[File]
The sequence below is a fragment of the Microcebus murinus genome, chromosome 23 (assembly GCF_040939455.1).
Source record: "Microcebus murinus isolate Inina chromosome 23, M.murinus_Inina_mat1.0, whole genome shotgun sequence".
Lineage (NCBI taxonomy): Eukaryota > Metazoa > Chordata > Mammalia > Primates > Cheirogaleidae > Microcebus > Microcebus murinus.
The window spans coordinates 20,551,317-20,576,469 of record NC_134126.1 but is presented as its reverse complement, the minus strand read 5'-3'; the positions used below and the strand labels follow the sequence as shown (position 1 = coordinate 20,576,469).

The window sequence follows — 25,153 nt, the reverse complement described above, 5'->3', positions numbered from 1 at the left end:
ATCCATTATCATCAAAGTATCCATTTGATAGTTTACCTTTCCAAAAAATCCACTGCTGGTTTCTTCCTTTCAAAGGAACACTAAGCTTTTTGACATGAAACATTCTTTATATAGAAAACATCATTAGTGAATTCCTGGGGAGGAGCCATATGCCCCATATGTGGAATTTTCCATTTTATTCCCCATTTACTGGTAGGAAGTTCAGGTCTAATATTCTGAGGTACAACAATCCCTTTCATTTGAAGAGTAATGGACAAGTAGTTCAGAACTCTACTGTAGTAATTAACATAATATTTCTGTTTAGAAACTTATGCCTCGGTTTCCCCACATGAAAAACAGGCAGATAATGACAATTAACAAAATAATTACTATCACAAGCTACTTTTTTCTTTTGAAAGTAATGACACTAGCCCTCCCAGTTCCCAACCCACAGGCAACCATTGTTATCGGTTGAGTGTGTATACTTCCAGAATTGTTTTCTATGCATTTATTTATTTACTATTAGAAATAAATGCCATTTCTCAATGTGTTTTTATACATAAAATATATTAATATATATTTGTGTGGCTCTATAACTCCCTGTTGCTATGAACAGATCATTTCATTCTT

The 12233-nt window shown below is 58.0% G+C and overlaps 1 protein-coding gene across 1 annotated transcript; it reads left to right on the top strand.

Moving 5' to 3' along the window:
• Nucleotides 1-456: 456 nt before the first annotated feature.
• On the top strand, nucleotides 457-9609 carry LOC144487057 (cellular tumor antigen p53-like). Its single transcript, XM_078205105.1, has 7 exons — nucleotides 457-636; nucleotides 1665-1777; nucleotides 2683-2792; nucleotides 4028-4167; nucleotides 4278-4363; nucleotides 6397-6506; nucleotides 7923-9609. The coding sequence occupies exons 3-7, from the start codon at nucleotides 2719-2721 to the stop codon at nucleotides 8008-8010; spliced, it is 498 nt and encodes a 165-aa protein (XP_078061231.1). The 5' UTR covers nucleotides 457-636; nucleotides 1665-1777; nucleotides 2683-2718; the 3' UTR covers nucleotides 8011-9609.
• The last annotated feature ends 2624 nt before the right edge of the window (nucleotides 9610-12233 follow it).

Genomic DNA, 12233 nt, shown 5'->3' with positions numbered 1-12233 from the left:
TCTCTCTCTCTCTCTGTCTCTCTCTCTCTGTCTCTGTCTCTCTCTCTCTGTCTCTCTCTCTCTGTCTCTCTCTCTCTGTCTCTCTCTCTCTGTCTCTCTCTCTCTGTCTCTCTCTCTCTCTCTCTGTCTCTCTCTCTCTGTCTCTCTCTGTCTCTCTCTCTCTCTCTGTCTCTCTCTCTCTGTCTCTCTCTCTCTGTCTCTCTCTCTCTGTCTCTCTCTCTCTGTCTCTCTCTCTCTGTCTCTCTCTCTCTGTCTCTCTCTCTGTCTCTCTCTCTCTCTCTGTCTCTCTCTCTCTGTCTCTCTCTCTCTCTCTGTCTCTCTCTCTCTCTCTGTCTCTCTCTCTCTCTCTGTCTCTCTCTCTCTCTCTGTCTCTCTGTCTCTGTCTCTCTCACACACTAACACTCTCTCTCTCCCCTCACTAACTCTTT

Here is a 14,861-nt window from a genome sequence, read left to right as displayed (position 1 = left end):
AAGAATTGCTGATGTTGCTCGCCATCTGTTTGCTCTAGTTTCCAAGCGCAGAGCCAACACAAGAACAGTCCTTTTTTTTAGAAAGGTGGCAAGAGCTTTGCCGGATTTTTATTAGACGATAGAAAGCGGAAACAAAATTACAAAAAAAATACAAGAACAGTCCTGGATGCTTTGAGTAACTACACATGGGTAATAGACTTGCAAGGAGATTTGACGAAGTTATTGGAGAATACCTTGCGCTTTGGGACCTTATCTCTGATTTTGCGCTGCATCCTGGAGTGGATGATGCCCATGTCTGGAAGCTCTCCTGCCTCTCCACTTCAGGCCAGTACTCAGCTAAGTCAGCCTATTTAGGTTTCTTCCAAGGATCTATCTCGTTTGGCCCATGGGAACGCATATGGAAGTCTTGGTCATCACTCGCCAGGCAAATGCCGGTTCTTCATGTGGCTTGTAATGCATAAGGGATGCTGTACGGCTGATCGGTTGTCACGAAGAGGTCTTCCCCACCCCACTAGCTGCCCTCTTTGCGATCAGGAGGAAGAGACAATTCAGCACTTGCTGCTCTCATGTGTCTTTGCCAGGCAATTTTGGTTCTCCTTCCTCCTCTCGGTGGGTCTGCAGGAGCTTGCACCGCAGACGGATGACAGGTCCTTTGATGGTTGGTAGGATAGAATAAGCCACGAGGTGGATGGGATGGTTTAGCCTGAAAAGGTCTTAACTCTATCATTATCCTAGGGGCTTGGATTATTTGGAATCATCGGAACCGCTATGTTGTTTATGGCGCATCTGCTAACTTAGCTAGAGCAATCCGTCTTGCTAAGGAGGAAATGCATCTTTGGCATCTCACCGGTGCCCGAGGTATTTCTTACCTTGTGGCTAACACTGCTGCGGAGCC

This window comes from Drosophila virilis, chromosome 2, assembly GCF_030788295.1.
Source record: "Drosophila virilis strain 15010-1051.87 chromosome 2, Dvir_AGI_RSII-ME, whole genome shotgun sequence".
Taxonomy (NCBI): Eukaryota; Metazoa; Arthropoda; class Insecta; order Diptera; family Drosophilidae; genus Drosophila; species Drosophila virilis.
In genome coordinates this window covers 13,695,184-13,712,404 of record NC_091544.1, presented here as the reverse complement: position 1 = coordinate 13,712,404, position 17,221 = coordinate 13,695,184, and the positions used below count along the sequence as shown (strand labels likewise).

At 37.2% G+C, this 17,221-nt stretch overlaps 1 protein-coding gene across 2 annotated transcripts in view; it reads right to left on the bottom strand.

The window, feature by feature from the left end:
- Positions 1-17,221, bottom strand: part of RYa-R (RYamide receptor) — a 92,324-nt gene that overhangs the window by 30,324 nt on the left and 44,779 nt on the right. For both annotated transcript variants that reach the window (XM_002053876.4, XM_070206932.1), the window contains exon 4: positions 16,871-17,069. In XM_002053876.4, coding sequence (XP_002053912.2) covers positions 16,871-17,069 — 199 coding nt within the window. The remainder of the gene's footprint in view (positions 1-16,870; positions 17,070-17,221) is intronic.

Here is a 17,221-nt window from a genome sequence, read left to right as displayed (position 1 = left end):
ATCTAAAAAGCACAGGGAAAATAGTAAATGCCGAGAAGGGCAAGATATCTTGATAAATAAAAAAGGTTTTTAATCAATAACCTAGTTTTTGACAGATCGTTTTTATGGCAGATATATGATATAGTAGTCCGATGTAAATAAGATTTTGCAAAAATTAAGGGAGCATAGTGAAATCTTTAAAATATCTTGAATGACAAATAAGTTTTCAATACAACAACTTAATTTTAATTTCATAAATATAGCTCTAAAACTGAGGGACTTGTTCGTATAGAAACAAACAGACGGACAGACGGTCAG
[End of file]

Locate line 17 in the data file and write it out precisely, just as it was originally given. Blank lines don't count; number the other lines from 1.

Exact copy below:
Source record: "Drosophila virilis strain 15010-1051.87 chromosome 2, Dvir_AGI_RSII-ME, whole genome shotgun sequence".